Job Mobility in Australia

Wednesday, June 18, 2014

Australia’s job mobility is a long way from job for life- in fact it’s closer to three jobs per decade!

Today the national average tenure in a job is 3.3 years (3 years and 4 months), based on voluntary turnover of around 15% per annum.

If this plays out consistently in the life of a school leaver today, and assuming they start their working life aged 18 (in a part-time role) and are retired from all work by 75, they will have 17 different employers in their lifetime. Based on 3 jobs before upskilling or career changing, this means that they will also have 5 separate careers in their lifetime.

Job tenure by age group in Australia today

Age groupAverage job tenure
U251 year 8 months
25-352 years 8 months
35-444 years
45+6 years 8 months
Average3 years 4 months

Source: HILDA, Department of Employment.

Young people have always had greater job mobility than older workers. Four decades ago (1975) the tenure of Under 25’s per job was the same as today: 1 year and 8 months on average. However, what has changed a lot is that back then workers aged over 45 averaged almost 10 years per job (and why long service leave, set at 10 years, traditionally functioned effectively), while today for this age group it is 6 years and 8 months. In 1975, just 8% of those aged 55+ stayed less than a year while today it is twice this proportion at 15%.

The point is that young people have always had shorter job tenure than older workers, moving in and out of education, career changing, upskilling, and moving home which impacts on employment. What is unique today is that the bulk of the workforce is following the lead of young people with more retraining, career changing, home moving, and shifting from employment to self-employment (and back!) than ever before. Plus with the shift to a more flexible employment market, marked by more temporary staff, contractors, more parents in the workforce seeking flexibility based on their family arrangements, a more empowered and confident workforce happy to leave a job and try for something else, and with technology providing easier opportunities to be a passive job-seeker (through online recruitment, job search apps etc.), we are seeing, and will continue to see more voluntary workforce mobility. Four decades ago, just 1 in 10 workers was employed on a part time basis while today this is more than 3 in 10. And while some of the increased job separations have been driven by economic uncertainties, redundancies, employers shifting recruitment to contract roles, the biggest part of job mobility is voluntary, with job moves based on employment opportunity, life balance, or personal reasons more than twice as large as involuntary job separations (such as redundancies and temporary roles ending).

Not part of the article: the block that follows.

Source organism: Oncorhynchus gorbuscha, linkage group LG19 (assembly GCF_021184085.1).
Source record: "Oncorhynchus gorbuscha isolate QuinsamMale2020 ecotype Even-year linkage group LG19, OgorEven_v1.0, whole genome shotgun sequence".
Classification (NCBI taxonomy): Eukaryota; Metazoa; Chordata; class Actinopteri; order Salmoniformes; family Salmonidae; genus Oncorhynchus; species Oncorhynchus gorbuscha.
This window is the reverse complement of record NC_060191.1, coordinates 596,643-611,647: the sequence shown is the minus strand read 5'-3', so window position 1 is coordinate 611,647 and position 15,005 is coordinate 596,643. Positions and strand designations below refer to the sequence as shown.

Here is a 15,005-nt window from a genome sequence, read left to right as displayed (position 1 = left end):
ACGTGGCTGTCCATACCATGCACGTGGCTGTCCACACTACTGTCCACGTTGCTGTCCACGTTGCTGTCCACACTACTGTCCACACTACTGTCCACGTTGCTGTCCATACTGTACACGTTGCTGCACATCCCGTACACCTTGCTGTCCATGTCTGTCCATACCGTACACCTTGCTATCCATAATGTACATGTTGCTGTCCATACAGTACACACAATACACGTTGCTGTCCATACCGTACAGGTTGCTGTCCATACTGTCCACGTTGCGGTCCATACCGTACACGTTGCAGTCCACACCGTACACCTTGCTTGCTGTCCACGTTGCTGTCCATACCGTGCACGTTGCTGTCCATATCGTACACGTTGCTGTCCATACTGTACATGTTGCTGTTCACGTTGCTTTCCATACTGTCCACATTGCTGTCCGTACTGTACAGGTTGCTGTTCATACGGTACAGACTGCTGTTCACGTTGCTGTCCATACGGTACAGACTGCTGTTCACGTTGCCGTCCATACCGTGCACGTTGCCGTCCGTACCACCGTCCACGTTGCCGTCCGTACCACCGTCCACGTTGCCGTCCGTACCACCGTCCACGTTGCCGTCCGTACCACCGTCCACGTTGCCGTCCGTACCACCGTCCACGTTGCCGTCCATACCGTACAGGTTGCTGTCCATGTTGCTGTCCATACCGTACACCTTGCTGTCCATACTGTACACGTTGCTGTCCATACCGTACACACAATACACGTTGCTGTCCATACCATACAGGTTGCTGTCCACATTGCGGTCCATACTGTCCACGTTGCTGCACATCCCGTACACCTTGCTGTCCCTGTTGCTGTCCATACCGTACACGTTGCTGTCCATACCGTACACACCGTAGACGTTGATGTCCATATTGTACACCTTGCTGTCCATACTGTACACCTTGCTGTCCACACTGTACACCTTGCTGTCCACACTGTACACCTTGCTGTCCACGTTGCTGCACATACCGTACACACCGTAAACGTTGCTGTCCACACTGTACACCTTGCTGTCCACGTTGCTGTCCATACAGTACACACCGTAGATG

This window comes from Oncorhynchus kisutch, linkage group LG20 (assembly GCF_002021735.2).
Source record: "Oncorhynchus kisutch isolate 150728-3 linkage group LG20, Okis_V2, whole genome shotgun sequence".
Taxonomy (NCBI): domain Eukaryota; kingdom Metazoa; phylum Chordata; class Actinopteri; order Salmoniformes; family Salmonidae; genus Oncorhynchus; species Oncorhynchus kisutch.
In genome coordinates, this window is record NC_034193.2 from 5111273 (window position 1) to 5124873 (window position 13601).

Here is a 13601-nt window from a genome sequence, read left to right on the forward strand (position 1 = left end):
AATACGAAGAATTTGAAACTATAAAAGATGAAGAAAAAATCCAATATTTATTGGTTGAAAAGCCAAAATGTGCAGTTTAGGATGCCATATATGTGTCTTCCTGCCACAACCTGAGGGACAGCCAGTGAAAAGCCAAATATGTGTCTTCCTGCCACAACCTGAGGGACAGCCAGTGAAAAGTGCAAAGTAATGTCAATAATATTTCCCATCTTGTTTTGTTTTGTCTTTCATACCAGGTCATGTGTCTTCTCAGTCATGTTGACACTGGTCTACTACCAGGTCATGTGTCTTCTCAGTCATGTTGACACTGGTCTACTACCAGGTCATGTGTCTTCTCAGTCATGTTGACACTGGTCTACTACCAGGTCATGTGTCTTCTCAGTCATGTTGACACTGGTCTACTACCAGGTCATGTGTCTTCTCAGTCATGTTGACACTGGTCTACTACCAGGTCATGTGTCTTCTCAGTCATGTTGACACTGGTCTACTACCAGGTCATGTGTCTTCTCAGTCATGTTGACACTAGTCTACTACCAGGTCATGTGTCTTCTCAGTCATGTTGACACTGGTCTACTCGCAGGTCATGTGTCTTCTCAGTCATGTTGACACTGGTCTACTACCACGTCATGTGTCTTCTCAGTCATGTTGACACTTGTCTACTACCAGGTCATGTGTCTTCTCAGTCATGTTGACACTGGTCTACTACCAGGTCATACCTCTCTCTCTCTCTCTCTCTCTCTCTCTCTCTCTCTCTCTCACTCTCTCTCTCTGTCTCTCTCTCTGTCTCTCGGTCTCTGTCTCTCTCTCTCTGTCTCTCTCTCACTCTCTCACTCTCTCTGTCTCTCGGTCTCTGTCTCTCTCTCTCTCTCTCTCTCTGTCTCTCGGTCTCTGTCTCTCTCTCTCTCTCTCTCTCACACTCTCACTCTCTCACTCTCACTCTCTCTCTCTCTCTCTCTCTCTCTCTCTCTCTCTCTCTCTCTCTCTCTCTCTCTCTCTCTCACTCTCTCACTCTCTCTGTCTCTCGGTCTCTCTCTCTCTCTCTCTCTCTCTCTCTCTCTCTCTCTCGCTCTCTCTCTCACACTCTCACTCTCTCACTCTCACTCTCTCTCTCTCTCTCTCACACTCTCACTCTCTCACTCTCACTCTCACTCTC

Housing mobility (where the average renter stays just 1 year and 10 months) is linked very strongly to youth job mobility (1 year and 8 months per job) and interstate mobility (the fastest growing state is Western Australia with a growth rate of 3.1%) is similarly linked strongly to employment opportunities (Western Australia has the highest private sector full time earnings and the nation’s lowest unemployment rate).

So in an era where job opportunity matters more than job security and where flexibility and mobility matter more than stability and job loyalty, the trends which have created shorter job tenure are here to stay. In an era of employment flexibility and empowered workers, employers can no longer rely on job salary and security to attract top performers and retain the emerging generation of leaders.

Post has no comments.
Comments (0) | Trackbacks (0) | Permalink 

Post a Comment

Captcha Image

Trackback Link
Post has no trackbacks.

Welcome to our blog...

We have a passion for research that tells a story, that can be presented visually, that brings about change and improves organisations. And we hope these resources help you know the times.